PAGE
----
And if you doubt that Burke is the real star in a room crowded with those folks, consider this: the two slightest tracks here were written by Wilson and Costello, while one of the best, the album-closing "Sit This One Out," was written by someone named Pick Purnell.
A great album not fixed in the past or fully of this decade, Don't Give Up is a crowning achievement of an R&B pioneer who has returned to reclaim his self-bestowed title from the '60s: "The King of Rock and Soul".
36. Ryan Adams
Former Whiskeytown frontman Ryan Adams claims to have written and recorded enough songs over the past several years to fill a four-CD collection - and that's in addition to his acclaimed 2001 breakthrough Gold. Wisely, Adams decided to skip the box set - hey, he's only 27 - and issue a sort of "best of" compilation comprising 13 unreleased demos.
Recorded at four different studio sessions in Nashville, Los Angeles, and Stockholm, with a cast of musicians that includes his road band the Pinkhearts, Gillian Welch, David Rawlings, Ethan Johns, Chris Stills, Bucky Baxter, and Greg Leisz, Demolition proves that Adams is still a work in progress: brilliant one moment, sloppy the next. When he's good, he's very good: the rousing country-rocker "Hallelujah," the brooding acoustic ballads "Dear Chicago" and "Tomorrow," and the jangly power-pop number "Gimme a Sign" are as fine as anything on Gold. But Adams sometimes lapses into mimicry, as he does on "Nuclear" and "Starting to Hurt," both of which could be outtakes from a U2 album. "Tennessee Sucks," a chronicle of a boredom-filled summer day in Nashville, sounds half-baked, while the closing track, "Jesus (Don't Touch My Baby)," which finds Adams (on synthesizer, guitars, bass, and drum machine) droning on like Leonard Cohen, falls in the "failed experiment" category.
Despite its bright spots, Demolition ultimately comes off as a mixed bag. If this is a "work in progress", who needs finished product?
37. Linda Thompson
The real queen of Britain returns after a seventeen-year silence and the near-loss of her voice with this record of magnificent anguish, wrapped in the airs and graces of Olde English folk-rock.
Thompson sings with bittersweet authority of grand passions and soured devotion against a soft nest of acoustic guitars, fiddles and vintage instrumefnts (cittern, crumhorn). Van Dyke Parks, Rufus Wainwright and Thompson's ex-husband, Richard, make cameo appearances, but the triumph is Linda's alone.
Even for those who've never heard Linda Thompson sing the wonderful Dimming of the day, her new release Fashionably late is a must-have. Fans who remember Thompson's legendary records with ex-husband Richard (who appears briefly in their first reunion in 20 years) will swear that the closing parlor tune "Dear Old Man of Mine" is a regretful meditation on that relationship. But who's to say? Thompson, who cowrote most of the tunes with her son Teddy, has so much fine company (Van Dyke Parks, Rufus Wainwright, and Martin and Eliza Carthy) that an air of celebration can't help but bubble through the gloom.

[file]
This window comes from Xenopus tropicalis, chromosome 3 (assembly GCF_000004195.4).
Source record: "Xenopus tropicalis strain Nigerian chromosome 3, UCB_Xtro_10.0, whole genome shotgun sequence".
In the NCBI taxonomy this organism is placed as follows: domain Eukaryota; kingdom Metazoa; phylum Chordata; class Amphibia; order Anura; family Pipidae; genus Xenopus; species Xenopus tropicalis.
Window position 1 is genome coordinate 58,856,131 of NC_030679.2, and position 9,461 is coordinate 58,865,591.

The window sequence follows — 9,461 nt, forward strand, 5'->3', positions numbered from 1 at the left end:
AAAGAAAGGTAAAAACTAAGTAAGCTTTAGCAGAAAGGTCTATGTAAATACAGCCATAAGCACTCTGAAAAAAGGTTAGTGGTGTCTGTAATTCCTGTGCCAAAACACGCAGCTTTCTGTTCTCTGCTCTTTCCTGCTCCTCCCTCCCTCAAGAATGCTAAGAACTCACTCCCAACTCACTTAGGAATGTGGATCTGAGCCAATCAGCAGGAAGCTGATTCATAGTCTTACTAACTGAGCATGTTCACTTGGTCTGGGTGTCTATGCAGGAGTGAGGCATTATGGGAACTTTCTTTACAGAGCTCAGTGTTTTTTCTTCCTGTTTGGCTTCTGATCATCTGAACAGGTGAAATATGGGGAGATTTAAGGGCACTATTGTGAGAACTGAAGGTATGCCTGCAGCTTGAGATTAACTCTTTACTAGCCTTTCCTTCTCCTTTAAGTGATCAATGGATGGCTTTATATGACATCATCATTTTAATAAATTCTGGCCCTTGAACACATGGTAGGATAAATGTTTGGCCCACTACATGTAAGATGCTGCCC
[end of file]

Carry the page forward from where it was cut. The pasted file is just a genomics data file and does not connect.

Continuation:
It's great to have her back, this is one hell of a comeback!
After taking five leisurely years to follow up on 1996's Pinkerton, Weezer are apparently on a roll. Arriving just over 12 months after The Green Album, Maladroit finds the Los Angeles power-pop band in the midst of a particularly fertile creative period.
"Dope Nose," which is easily stronger than anything on the last album, flexes a sinister shout-along chorus and vintage Van Halen riffs, while the potent garage-punk blast of "Fall Together" wipes out any lingering discomfort over the thoroughly Sugar Ray-sounding "Island in the Sun." In a sense The Green Album was just a taster for this, the blissfully thunderous main dish. Sure, there are some deadpan emo moments ("Death and Destruction") littering the course, but mostly Maladroit is Weezer doing what they do best - inverting and embracing dumb rock stereotypes and somehow making them sound smart.
You will be thuroughly rewarded with Maladroit. If you liked the self titled album, and you're searching for a louder rock-inspired sound with terribly catchy songs, you've found your album.
Definitely one of our favorites of the year.
39. Andrew W.K.
I Get Wet
If back hair could sing, it would sound like Andrew W.K. Lumbering out of the Detroit-metal tar pits like some kind of Homo Motorheadulis, this man did his bit and then some to make rock & roll loud and obnoxious all over again, bellowing anthems such as "Party Hard," "Take It Off," "Party Till You Puke" and "Fun Night" at the top of his lungs.
Think of the gargantuan riffs of "Detroit Rock City" smeared with Flock of Seagulls-style synth while some manic propagandist hollers himself hoarse over top. I Get Wet has one setting-loud - but not since the Stooges has unmitigated hedonism, and just plain headbanging, seemed like a plan. Mighty members of the three-finger devil salute fraternity, your soundtrack has arrived!
If you dig the happy music and live to party, then pick this album up or miss out on the biggest celebration known to mankind.
40. Missy Elliott
Adding Eighties rap samples to Timbaland's futuristic productions, Missy Elliott keeps the beat bacchanal bumping on her fourth volume of inventive, meaty hip-hop. Elliott's ribald raps are shrewder, her sentiments more sincere since losing friend Aaliyah. But the clincher is "Work It," a crunked collision of electro seduction, backward lyrics and Blondie's "Heart of Glass."
However, this album has consistently strong lyrics and beats. Missy & Timbaland could not get any better. They show how you don't need any samples to be hot and how originality gains you more respect.
Missy is still Supa Dupa Fly and will never be stopped!!!
The best of the best for 2002 without music frontiers:
| 1-10 | | 11-20 | | 21-30 | | 31-40 |